It’s very hard to take a picture of a mud puddle. At least one that demonstrates its depth and size without just looking like a dirty spot in the ground.
Also, I am so tired that it took me three tries to spell the word “puddle.” I nearly went into that space where it stopped feeling like a real word. Puddle? Pubble? Pebble? What’s that thing called again?
Yeah, I’m guessing this is not going to be the most coherent blog post ever. But I’m currently at Half Moon Bay State Beach, which is a lovely — also, currently, extremely muddy — campground just south of San Francisco.
By about 2PM on Tuesday, Serenity’s tires were back in place and I was back on the road. I managed to get to Tehachapi in time to meet Carol (hi, Carol!) for dinner at Blue Ginger Pho, just one day late. Pho was just what I needed, because I was thoroughly cold-ish by then, tissues constantly in hand. I spent the night parked on Carol’s street and headed out early the next morning.
Wednesday was a grueling day. I had campground reservations that I’d paid for, so for the first time my schedule wasn’t flexible: I needed to reach Half Moon Bay by 5PM. I also needed to refill the propane. I’d filled it just a few days earlier, in Albuquerque, but it takes a fair amount of propane to keep a metal box warm when it’s 2 degrees outside and I didn’t want to chance needing it. And I needed to get the tires rechecked, to make sure the lug nuts weren’t working their way loose again. I also wanted to go to the grocery store. I managed all of it, except for the grocery store.
But when I woke up this morning, I proved completely unable to talk myself into doing anything else. Instead of going to the grocery store, I ate oatmeal for breakfast, lunch, and maybe for dinner, too. (I’ve got other options, but I’ve also got more oatmeal, and I haven’t had dinner yet.) Half Moon Bay is a charming town, lots of cute shops, just five minutes away. I did not explore it. My favorite sushi restaurant in the entire world is an hour down the coast, a beautiful drive. I did not go there. Instead, I hung out in the van, admired the sea gulls, and tried to keep Zelda out of the mud puddles on our brief walks.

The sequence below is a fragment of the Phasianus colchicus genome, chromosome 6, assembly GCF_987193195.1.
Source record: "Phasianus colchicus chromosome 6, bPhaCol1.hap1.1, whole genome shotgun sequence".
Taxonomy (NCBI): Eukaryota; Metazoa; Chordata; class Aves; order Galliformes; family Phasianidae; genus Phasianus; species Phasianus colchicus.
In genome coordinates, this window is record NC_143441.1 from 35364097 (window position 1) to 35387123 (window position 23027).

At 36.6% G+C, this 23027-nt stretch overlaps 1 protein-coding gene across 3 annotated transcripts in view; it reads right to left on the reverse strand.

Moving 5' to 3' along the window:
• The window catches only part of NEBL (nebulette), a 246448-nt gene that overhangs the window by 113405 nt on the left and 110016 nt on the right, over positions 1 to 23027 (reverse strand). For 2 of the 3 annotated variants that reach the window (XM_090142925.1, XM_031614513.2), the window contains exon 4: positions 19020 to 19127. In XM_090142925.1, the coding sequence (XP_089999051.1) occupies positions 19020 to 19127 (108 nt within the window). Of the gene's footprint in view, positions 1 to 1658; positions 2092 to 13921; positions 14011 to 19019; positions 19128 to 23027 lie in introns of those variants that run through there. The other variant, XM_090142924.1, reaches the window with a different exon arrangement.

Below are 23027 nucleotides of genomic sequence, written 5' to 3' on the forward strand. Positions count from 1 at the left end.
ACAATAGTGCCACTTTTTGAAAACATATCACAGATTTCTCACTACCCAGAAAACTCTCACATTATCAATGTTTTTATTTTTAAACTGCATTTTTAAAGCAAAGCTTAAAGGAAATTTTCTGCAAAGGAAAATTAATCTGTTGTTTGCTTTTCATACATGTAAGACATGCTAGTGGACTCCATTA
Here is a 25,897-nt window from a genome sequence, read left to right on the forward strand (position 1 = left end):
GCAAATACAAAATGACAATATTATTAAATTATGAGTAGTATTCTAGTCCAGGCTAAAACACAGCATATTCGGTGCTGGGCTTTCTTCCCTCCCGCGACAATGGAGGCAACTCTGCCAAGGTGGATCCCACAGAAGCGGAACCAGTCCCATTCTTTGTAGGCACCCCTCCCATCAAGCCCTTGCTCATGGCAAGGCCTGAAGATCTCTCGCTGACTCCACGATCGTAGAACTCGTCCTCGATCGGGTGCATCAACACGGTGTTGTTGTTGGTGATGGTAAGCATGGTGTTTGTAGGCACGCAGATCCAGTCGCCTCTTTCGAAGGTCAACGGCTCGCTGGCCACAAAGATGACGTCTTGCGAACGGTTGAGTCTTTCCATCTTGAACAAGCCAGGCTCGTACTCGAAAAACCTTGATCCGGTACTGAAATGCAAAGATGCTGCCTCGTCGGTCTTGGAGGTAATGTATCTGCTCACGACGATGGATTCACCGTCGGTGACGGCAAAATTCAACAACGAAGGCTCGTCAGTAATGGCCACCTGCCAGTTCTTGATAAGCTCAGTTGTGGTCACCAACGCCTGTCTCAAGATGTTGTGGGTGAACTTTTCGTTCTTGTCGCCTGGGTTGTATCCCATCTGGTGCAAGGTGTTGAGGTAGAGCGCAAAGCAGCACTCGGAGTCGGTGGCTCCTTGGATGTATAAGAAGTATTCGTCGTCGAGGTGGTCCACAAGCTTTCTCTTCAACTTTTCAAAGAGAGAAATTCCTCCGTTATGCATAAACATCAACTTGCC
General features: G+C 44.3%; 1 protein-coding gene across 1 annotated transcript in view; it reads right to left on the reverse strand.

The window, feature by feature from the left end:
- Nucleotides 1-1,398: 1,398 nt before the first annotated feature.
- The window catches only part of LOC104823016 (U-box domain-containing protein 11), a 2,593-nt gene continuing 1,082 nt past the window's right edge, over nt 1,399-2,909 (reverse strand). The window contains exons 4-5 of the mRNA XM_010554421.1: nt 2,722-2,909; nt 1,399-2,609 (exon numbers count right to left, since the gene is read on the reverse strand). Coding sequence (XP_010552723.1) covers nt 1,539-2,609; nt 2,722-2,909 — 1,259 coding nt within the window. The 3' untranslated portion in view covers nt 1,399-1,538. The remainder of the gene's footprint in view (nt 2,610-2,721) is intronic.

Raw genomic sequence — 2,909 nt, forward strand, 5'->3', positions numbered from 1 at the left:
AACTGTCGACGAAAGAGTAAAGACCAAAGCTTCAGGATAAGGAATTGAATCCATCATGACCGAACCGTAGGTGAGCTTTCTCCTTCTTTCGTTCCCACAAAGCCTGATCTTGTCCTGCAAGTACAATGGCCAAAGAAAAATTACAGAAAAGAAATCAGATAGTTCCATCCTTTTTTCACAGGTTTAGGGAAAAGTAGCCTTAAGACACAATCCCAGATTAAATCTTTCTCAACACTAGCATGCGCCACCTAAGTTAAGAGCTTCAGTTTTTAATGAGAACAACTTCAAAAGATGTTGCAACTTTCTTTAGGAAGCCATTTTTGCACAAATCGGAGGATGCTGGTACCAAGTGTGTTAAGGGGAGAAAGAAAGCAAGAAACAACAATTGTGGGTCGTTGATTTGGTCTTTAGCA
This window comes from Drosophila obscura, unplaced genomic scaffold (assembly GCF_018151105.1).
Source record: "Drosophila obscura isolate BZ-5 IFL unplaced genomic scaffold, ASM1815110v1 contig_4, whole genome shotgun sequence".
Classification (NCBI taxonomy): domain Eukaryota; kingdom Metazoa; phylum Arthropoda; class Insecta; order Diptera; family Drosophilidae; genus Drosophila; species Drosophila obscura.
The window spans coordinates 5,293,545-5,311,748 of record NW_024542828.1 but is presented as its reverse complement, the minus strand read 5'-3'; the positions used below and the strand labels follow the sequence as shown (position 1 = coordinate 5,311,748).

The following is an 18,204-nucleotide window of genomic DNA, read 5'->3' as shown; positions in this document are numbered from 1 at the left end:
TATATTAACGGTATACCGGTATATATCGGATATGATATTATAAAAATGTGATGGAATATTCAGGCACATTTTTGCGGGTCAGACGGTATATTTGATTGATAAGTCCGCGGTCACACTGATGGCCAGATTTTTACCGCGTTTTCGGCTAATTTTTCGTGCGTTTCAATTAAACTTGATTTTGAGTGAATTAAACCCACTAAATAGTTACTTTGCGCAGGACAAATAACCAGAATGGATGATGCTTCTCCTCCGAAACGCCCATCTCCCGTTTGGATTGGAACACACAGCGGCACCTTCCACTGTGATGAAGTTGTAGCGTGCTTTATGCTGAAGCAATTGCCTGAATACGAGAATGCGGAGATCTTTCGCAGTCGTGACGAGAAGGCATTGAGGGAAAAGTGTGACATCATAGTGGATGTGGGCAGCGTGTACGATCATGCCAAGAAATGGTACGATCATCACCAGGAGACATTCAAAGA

Tomorrow, I’m going to briefly go into San Francisco. When I started planning this journey, I wanted to take a couple days and play in the city. But the closer I got, the more I stumbled over the reality of traveling with a large van and a small dog. Like every city, San Francisco has terrible parking. Once, when I was pregnant, I drove around my apartment for an hour trying to park and then gave up and drove to my brother’s house and spent the night there, because he had a driveway. So the sensible thing to do would be to leave the van outside the city and travel into the city on public transit. Except what would I do with Zelda? I’m not going to leave her alone in the van for that long. So I’m going to give San Francisco a try, but I’m not going to stress myself out dealing with city hassles.
Then one more weekend on the road, but by Monday — I hope! — I will be settling down in Arcata, ready to get back to writing the sequel to A Lonely Magic again. I tried today, even managed to pull off a few words, but I currently can’t spell puddle, so it’s not exactly gone well. But a previously written snippet made me laugh…
Fen sighed. “I wish I could turn into a bird.”
An owl would be perfect. Silent flight, good night vision. She could glide away on spooky owl wings. No one would hear her or see her. She’d just be gone.
“Why would you wish to do that?” Elfie asked, sounding puzzled. “Transformation is always fatal. The magic cannot sustain cellular life through the process of re-shaping and re-forming. If you became a bird, you would be a dead bird. This seems ill-advised.”
Fen’s lips twitched. Elfie, so literal.A Precarious Balance